Posted by: tlnemethy | October 3, 2013

Take My Strong Hand

Similar to the feeling my hands felt in Naknek, Alaska, my poor wittle fingers are now like those of an arthritic retired carpenter. I wake up in the morning and flex everything out, just for a morning routine that ensures I am, in fact, still alive and kickin’. Kickin’ is an exaggeration, of course. I can barely walk through my tight calves and decimated toes. Damn you frostbite for making my little piggies weak!

Not sure what the deal is with the fingers though. It probably has to do with the countless hours spent pulling the devil’s hair out of the earth. Part of the wonders of organic farming include no pesticides to kill those pesky weeds that we take for granted. In place of those pesticides, there is me. I’ve been working on a single blueberry patch covered in Bermuda grass for over a week, most of it wasn’t solo either. The first day three of us spent hours pulling the stubborn hell weed from around the fragile looking limbs of tiny blueberry bushes and didn’t even come close to finishing the row. I have a personal vendetta raging around the weeds of the blueberry patch.

We moved on from weeding to a wonderful new adventure called barn mucking. Apparently, the idea of clearing as a mess is made does not indeed relate to barns and cow shit. Instead, a new layer of hay is added to the shitty floor of the stall after it gets too mucky. This makes one hell of a layer cake of heavy, wet-concrete thick, shit paste. It was awesome.

From camp, we learned that I was an amazing shit mover. It’s a gift, really. Cow shit, pig shit, not too much of a difference. About halfway through the four hours it took to effectively clear out over a foot and a half of tramped down poopy I was toasted. My meager muscles were pissed at me and I was winded to boot. But I was smiling. I’d developed a system to pick up the muck with my pitchfork, a well thought up plan of scooping what seemed like it’d be way too effortless of a scoop and then being surprised with the strain it took to shift my fork a foot in the air and around a corner before being deposited on the growing mountain of stink. Might I add that the barn walls were covered in an intricate lacework of spider webs built for maximum scaring effect and also optimal mobility. I avoided wall segments, but you couldn’t help but see their spindly legs poking out of corners or see the flash of movement as they retreated back inside their den tunnels.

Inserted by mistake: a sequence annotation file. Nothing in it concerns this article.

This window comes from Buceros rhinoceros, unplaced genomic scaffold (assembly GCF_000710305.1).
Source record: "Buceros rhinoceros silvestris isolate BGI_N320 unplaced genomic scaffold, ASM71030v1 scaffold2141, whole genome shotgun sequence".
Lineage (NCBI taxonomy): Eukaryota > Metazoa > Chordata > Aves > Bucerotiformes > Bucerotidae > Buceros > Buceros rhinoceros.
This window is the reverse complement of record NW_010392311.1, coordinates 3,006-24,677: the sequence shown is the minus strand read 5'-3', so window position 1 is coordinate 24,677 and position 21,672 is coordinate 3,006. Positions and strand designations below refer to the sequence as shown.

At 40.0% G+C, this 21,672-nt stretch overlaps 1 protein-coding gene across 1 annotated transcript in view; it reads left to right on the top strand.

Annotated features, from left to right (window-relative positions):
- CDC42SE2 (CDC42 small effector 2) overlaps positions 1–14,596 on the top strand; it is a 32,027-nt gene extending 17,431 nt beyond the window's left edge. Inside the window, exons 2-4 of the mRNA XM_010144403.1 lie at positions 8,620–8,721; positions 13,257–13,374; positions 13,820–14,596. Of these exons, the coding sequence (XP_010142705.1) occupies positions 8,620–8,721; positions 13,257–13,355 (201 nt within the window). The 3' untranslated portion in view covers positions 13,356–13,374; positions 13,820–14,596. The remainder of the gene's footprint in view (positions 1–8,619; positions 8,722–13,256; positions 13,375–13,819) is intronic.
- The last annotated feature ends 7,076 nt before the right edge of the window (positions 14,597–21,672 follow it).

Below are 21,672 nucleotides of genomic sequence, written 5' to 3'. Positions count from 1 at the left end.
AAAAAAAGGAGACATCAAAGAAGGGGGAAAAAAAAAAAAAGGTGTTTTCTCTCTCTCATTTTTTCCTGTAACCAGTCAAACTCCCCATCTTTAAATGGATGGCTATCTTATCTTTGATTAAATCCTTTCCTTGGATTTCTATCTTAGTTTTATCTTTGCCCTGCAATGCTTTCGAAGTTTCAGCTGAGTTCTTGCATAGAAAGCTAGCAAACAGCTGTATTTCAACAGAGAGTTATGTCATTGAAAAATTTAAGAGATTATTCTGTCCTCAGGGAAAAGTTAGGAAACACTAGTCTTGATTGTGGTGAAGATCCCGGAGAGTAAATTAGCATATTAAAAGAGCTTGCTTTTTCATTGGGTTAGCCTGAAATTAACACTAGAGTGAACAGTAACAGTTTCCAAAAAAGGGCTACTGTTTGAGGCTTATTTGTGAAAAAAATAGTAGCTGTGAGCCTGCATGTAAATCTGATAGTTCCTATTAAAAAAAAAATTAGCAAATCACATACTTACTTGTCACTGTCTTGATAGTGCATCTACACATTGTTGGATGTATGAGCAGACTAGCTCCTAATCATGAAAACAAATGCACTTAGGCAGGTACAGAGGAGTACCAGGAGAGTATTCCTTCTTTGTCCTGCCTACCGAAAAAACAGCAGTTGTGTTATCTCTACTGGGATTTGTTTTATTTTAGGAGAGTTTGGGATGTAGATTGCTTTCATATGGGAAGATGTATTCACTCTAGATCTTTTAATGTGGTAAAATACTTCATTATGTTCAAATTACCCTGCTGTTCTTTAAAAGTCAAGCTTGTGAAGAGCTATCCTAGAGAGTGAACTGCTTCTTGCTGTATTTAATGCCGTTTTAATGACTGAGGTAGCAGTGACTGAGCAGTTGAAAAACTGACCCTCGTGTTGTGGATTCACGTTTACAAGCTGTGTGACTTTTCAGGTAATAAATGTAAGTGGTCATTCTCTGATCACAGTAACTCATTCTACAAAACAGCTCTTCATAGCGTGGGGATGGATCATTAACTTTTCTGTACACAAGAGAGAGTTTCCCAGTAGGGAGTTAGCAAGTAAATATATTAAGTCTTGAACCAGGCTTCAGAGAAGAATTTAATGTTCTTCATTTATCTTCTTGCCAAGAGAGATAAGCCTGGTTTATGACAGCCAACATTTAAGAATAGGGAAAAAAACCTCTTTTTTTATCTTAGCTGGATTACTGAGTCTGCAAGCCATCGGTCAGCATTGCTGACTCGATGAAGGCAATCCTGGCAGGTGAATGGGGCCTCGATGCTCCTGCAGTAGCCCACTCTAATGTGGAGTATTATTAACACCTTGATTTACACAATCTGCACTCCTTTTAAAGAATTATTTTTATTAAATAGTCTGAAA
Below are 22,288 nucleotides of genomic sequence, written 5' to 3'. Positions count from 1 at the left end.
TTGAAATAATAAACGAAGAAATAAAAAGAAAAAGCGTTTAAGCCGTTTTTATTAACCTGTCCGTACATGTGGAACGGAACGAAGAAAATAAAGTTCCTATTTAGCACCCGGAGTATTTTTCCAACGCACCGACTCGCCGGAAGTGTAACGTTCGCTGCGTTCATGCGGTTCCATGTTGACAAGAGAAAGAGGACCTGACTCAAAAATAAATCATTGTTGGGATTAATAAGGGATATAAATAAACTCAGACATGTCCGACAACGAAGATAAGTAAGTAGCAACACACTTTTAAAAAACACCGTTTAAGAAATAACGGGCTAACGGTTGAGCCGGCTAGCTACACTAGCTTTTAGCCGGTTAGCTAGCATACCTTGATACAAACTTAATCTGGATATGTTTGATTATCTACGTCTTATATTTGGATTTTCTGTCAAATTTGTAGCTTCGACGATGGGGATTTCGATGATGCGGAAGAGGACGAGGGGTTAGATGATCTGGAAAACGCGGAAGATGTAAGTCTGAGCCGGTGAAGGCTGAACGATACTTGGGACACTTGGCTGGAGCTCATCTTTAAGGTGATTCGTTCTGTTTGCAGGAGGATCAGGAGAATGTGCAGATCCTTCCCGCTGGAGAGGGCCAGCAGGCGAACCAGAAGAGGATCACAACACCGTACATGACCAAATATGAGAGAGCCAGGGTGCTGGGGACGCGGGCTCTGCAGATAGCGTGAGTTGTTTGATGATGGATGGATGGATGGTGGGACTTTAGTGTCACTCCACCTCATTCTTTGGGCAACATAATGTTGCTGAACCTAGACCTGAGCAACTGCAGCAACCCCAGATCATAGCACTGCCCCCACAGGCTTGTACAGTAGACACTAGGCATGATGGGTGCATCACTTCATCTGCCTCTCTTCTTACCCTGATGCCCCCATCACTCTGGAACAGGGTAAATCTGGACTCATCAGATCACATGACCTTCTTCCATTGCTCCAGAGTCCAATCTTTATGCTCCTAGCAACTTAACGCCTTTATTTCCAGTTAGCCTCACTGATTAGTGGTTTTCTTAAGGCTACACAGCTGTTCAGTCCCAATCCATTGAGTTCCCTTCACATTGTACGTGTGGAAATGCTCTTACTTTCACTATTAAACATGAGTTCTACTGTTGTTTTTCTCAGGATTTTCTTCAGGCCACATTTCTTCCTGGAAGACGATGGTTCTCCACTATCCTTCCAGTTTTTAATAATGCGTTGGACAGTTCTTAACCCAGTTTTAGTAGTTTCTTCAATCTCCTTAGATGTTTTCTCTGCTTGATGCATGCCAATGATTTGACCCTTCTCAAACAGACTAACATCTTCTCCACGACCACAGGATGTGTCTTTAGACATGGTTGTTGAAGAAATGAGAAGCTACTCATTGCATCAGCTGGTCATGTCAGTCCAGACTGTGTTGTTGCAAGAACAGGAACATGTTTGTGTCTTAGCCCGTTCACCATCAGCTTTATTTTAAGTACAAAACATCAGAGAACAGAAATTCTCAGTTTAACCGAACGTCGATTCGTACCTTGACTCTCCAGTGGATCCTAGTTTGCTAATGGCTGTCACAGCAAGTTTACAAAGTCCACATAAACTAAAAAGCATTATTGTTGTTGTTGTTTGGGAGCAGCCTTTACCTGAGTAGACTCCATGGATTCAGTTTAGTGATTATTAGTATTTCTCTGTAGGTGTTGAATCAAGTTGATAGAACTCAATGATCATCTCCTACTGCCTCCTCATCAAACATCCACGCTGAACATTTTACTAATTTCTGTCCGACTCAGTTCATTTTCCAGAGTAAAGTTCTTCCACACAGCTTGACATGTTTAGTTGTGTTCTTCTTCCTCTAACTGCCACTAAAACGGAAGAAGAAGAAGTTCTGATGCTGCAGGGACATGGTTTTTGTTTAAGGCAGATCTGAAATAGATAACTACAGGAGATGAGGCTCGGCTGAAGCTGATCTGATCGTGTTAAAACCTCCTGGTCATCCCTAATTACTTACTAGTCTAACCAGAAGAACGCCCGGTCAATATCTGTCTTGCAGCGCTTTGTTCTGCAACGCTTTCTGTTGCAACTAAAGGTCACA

Like working at camp socialized me to children, Missouri is socializing me to countless spiders that like to lurk in barns and on the stems of weeds I’m pulling. Snakes too, really. I had the pleasure of riding in a truck bed after dropping off a mound of weeds and brush only to see a snake flicker its tongue at me from the other wheel well. Little dudes are little dudes, but finding yourself sitting in a truck bed with a slithery fellow is mildly disconcerting anyways.

Snake count to this day: three slithering, and one in a freezer bag. Spider count: However many minutes I spend outside on a daily.

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